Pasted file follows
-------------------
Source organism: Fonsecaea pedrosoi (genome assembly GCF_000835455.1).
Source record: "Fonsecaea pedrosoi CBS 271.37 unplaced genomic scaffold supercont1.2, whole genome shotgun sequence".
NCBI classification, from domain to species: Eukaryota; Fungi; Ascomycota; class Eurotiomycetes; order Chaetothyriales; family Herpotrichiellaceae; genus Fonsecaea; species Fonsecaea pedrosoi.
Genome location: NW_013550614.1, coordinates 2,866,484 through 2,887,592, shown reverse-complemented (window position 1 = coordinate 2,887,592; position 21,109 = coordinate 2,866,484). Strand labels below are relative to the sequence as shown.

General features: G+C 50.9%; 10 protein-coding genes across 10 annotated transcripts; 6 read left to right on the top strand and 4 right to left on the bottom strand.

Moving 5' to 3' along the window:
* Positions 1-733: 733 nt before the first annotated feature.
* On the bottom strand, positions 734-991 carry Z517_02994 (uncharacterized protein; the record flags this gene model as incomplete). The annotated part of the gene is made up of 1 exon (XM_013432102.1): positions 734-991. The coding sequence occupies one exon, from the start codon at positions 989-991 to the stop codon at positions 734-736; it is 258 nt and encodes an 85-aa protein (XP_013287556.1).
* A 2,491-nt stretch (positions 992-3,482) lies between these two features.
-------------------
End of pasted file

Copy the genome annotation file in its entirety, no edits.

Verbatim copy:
Source organism: Fonsecaea pedrosoi (genome assembly GCF_000835455.1).
Source record: "Fonsecaea pedrosoi CBS 271.37 unplaced genomic scaffold supercont1.2, whole genome shotgun sequence".
NCBI classification, from domain to species: Eukaryota; Fungi; Ascomycota; class Eurotiomycetes; order Chaetothyriales; family Herpotrichiellaceae; genus Fonsecaea; species Fonsecaea pedrosoi.
Genome location: NW_013550614.1, coordinates 2,866,484 through 2,887,592, shown reverse-complemented (window position 1 = coordinate 2,887,592; position 21,109 = coordinate 2,866,484). Strand labels below are relative to the sequence as shown.

General features: G+C 50.9%; 10 protein-coding genes across 10 annotated transcripts; 6 read left to right on the top strand and 4 right to left on the bottom strand.

Moving 5' to 3' along the window:
* Positions 1-733: 733 nt before the first annotated feature.
* On the bottom strand, positions 734-991 carry Z517_02994 (uncharacterized protein; the record flags this gene model as incomplete). The annotated part of the gene is made up of 1 exon (XM_013432102.1): positions 734-991. The coding sequence occupies one exon, from the start codon at positions 989-991 to the stop codon at positions 734-736; it is 258 nt and encodes an 85-aa protein (XP_013287556.1).
* A 2,491-nt stretch (positions 992-3,482) lies between these two features.